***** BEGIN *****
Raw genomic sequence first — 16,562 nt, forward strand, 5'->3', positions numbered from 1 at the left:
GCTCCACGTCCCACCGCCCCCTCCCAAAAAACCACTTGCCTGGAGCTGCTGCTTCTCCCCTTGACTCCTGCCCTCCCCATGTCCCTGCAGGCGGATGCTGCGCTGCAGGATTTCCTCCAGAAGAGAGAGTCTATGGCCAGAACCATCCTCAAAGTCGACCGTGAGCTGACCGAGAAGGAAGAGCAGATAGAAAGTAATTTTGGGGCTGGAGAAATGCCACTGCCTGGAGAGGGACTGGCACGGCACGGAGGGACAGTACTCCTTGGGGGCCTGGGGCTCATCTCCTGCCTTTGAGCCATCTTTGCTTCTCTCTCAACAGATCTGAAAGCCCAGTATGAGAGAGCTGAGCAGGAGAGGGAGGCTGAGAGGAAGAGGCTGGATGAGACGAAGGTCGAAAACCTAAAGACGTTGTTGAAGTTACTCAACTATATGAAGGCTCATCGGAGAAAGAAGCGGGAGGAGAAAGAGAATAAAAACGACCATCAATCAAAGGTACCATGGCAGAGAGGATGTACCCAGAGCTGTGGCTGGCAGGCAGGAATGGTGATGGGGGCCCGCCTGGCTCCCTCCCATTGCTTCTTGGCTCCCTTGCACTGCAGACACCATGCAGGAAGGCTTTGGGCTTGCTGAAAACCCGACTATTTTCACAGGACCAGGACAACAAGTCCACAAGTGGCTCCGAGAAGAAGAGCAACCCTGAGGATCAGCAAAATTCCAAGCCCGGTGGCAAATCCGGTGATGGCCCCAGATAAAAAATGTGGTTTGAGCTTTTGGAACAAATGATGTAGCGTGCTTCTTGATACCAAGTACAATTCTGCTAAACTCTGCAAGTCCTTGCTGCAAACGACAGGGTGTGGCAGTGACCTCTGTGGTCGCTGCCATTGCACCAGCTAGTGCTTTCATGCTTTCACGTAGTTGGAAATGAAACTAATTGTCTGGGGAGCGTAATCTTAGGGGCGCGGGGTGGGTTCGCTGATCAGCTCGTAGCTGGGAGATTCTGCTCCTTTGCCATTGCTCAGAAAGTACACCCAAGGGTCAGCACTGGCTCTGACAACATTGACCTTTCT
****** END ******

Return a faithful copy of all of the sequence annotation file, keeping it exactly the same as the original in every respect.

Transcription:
Raw genomic sequence first — 16,562 nt, forward strand, 5'->3', positions numbered from 1 at the left:
GCTCCACGTCCCACCGCCCCCTCCCAAAAAACCACTTGCCTGGAGCTGCTGCTTCTCCCCTTGACTCCTGCCCTCCCCATGTCCCTGCAGGCGGATGCTGCGCTGCAGGATTTCCTCCAGAAGAGAGAGTCTATGGCCAGAACCATCCTCAAAGTCGACCGTGAGCTGACCGAGAAGGAAGAGCAGATAGAAAGTAATTTTGGGGCTGGAGAAATGCCACTGCCTGGAGAGGGACTGGCACGGCACGGAGGGACAGTACTCCTTGGGGGCCTGGGGCTCATCTCCTGCCTTTGAGCCATCTTTGCTTCTCTCTCAACAGATCTGAAAGCCCAGTATGAGAGAGCTGAGCAGGAGAGGGAGGCTGAGAGGAAGAGGCTGGATGAGACGAAGGTCGAAAACCTAAAGACGTTGTTGAAGTTACTCAACTATATGAAGGCTCATCGGAGAAAGAAGCGGGAGGAGAAAGAGAATAAAAACGACCATCAATCAAAGGTACCATGGCAGAGAGGATGTACCCAGAGCTGTGGCTGGCAGGCAGGAATGGTGATGGGGGCCCGCCTGGCTCCCTCCCATTGCTTCTTGGCTCCCTTGCACTGCAGACACCATGCAGGAAGGCTTTGGGCTTGCTGAAAACCCGACTATTTTCACAGGACCAGGACAACAAGTCCACAAGTGGCTCCGAGAAGAAGAGCAACCCTGAGGATCAGCAAAATTCCAAGCCCGGTGGCAAATCCGGTGATGGCCCCAGATAAAAAATGTGGTTTGAGCTTTTGGAACAAATGATGTAGCGTGCTTCTTGATACCAAGTACAATTCTGCTAAACTCTGCAAGTCCTTGCTGCAAACGACAGGGTGTGGCAGTGACCTCTGTGGTCGCTGCCATTGCACCAGCTAGTGCTTTCATGCTTTCACGTAGTTGGAAATGAAACTAATTGTCTGGGGAGCGTAATCTTAGGGGCGCGGGGTGGGTTCGCTGATCAGCTCGTAGCTGGGAGATTCTGCTCCTTTGCCATTGCTCAGAAAGTACACCCAAGGGTCAGCACTGGCTCTGACAACATTGACCTTTCT